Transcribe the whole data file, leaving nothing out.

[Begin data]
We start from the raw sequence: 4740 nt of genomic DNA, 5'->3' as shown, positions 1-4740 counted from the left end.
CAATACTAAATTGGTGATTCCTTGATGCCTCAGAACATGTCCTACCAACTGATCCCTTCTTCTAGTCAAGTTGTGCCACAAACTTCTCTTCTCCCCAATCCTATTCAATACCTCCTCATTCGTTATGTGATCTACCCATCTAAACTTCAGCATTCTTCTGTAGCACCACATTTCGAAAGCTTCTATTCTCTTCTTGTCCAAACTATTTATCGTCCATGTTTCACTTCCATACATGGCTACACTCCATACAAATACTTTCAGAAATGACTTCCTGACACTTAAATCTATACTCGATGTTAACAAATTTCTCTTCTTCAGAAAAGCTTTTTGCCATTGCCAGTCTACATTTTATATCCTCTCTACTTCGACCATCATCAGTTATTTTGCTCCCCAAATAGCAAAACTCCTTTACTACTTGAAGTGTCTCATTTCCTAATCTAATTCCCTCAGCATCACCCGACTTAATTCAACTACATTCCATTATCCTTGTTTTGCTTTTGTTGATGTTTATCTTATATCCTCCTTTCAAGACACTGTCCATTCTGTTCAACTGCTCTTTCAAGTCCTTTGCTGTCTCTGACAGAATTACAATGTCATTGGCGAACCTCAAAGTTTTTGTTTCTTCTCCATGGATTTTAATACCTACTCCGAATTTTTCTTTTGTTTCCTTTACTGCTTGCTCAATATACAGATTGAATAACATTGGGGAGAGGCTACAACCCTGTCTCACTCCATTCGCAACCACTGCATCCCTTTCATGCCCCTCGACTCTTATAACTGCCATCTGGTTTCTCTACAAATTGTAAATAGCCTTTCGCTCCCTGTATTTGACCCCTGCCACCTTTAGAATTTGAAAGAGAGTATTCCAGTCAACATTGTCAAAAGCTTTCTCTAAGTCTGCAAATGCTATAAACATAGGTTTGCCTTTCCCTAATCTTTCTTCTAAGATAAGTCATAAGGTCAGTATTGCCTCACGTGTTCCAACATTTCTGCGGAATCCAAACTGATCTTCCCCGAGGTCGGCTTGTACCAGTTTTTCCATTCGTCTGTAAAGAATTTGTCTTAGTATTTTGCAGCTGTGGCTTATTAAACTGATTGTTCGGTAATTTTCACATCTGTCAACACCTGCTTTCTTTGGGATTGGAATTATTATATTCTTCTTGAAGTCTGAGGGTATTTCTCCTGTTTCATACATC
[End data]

We start from the raw sequence: 4740 nt of genomic DNA, 5'->3' as shown, positions 1-4740 counted from the left end.
CAATACTAAATTGGTGATTCCTTGATGCCTCAGAACATGTCCTACCAACTGATCCCTTCTTCTAGTCAAGTTGTGCCACAAACTTCTCTTCTCCCCAATCCTATTCAATACCTCCTCATTCGTTATGTGATCTACCCATCTAAACTTCAGCATTCTTCTGTAGCACCACATTTCGAAAGCTTCTATTCTCTTCTTGTCCAAACTATTTATCGTCCATGTTTCACTTCCATACATGGCTACACTCCATACAAATACTTTCAGAAATGACTTCCTGACACTTAAATCTATACTCGATGTTAACAAATTTCTCTTCTTCAGAAAAGCTTTTTGCCATTGCCAGTCTACATTTTATATCCTCTCTACTTCGACCATCATCAGTTATTTTGCTCCCCAAATAGCAAAACTCCTTTACTACTTGAAGTGTCTCATTTCCTAATCTAATTCCCTCAGCATCACCCGACTTAATTCAACTACATTCCATTATCCTTGTTTTGCTTTTGTTGATGTTTATCTTATATCCTCCTTTCAAGACACTGTCCATTCTGTTCAACTGCTCTTTCAAGTCCTTTGCTGTCTCTGACAGAATTACAATGTCATTGGCGAACCTCAAAGTTTTTGTTTCTTCTCCATGGATTTTAATACCTACTCCGAATTTTTCTTTTGTTTCCTTTACTGCTTGCTCAATATACAGATTGAATAACATTGGGGAGAGGCTACAACCCTGTCTCACTCCATTCGCAACCACTGCATCCCTTTCATGCCCCTCGACTCTTATAACTGCCATCTGGTTTCTCTACAAATTGTAAATAGCCTTTCGCTCCCTGTATTTGACCCCTGCCACCTTTAGAATTTGAAAGAGAGTATTCCAGTCAACATTGTCAAAAGCTTTCTCTAAGTCTGCAAATGCTATAAACATAGGTTTGCCTTTCCCTAATCTTTCTTCTAAGATAAGTCATAAGGTCAGTATTGCCTCACGTGTTCCAACATTTCTGCGGAATCCAAACTGATCTTCCCCGAGGTCGGCTTGTACCAGTTTTTCCATTCGTCTGTAAAGAATTTGTCTTAGTATTTTGCAGCTGTGGCTTATTAAACTGATTGTTCGGTAATTTTCACATCTGTCAACACCTGCTTTCTTTGGGATTGGAATTATTATATTCTTCTTGAAGTCTGAGGGTATTTCTCCTGTTTCATACATC